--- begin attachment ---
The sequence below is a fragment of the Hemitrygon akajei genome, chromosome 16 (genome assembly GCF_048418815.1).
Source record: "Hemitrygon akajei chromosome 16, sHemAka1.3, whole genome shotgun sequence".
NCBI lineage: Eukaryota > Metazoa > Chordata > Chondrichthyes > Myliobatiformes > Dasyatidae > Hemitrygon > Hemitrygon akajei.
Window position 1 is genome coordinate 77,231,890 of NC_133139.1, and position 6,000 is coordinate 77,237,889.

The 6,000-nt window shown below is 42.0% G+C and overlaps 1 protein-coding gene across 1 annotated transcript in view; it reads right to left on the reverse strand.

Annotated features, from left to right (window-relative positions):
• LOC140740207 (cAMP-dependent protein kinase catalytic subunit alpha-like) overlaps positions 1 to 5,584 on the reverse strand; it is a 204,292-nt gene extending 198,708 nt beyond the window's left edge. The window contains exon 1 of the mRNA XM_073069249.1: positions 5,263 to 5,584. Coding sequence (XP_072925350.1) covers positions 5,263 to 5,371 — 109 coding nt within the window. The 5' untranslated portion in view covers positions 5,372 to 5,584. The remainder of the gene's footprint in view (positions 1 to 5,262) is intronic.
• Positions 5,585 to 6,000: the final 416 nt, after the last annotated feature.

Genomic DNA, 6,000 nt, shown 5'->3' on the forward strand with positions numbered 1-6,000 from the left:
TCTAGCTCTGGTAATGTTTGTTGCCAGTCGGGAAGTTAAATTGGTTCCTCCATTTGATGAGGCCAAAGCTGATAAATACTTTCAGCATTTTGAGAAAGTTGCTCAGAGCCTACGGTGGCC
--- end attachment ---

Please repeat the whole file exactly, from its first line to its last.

The sequence below is a fragment of the Hemitrygon akajei genome, chromosome 16 (genome assembly GCF_048418815.1).
Source record: "Hemitrygon akajei chromosome 16, sHemAka1.3, whole genome shotgun sequence".
NCBI lineage: Eukaryota > Metazoa > Chordata > Chondrichthyes > Myliobatiformes > Dasyatidae > Hemitrygon > Hemitrygon akajei.
Window position 1 is genome coordinate 77,231,890 of NC_133139.1, and position 6,000 is coordinate 77,237,889.

The 6,000-nt window shown below is 42.0% G+C and overlaps 1 protein-coding gene across 1 annotated transcript in view; it reads right to left on the reverse strand.

Annotated features, from left to right (window-relative positions):
• LOC140740207 (cAMP-dependent protein kinase catalytic subunit alpha-like) overlaps positions 1 to 5,584 on the reverse strand; it is a 204,292-nt gene extending 198,708 nt beyond the window's left edge. The window contains exon 1 of the mRNA XM_073069249.1: positions 5,263 to 5,584. Coding sequence (XP_072925350.1) covers positions 5,263 to 5,371 — 109 coding nt within the window. The 5' untranslated portion in view covers positions 5,372 to 5,584. The remainder of the gene's footprint in view (positions 1 to 5,262) is intronic.
• Positions 5,585 to 6,000: the final 416 nt, after the last annotated feature.

Genomic DNA, 6,000 nt, shown 5'->3' on the forward strand with positions numbered 1-6,000 from the left:
TCTAGCTCTGGTAATGTTTGTTGCCAGTCGGGAAGTTAAATTGGTTCCTCCATTTGATGAGGCCAAAGCTGATAAATACTTTCAGCATTTTGAGAAAGTTGCTCAGAGCCTACGGTGGCC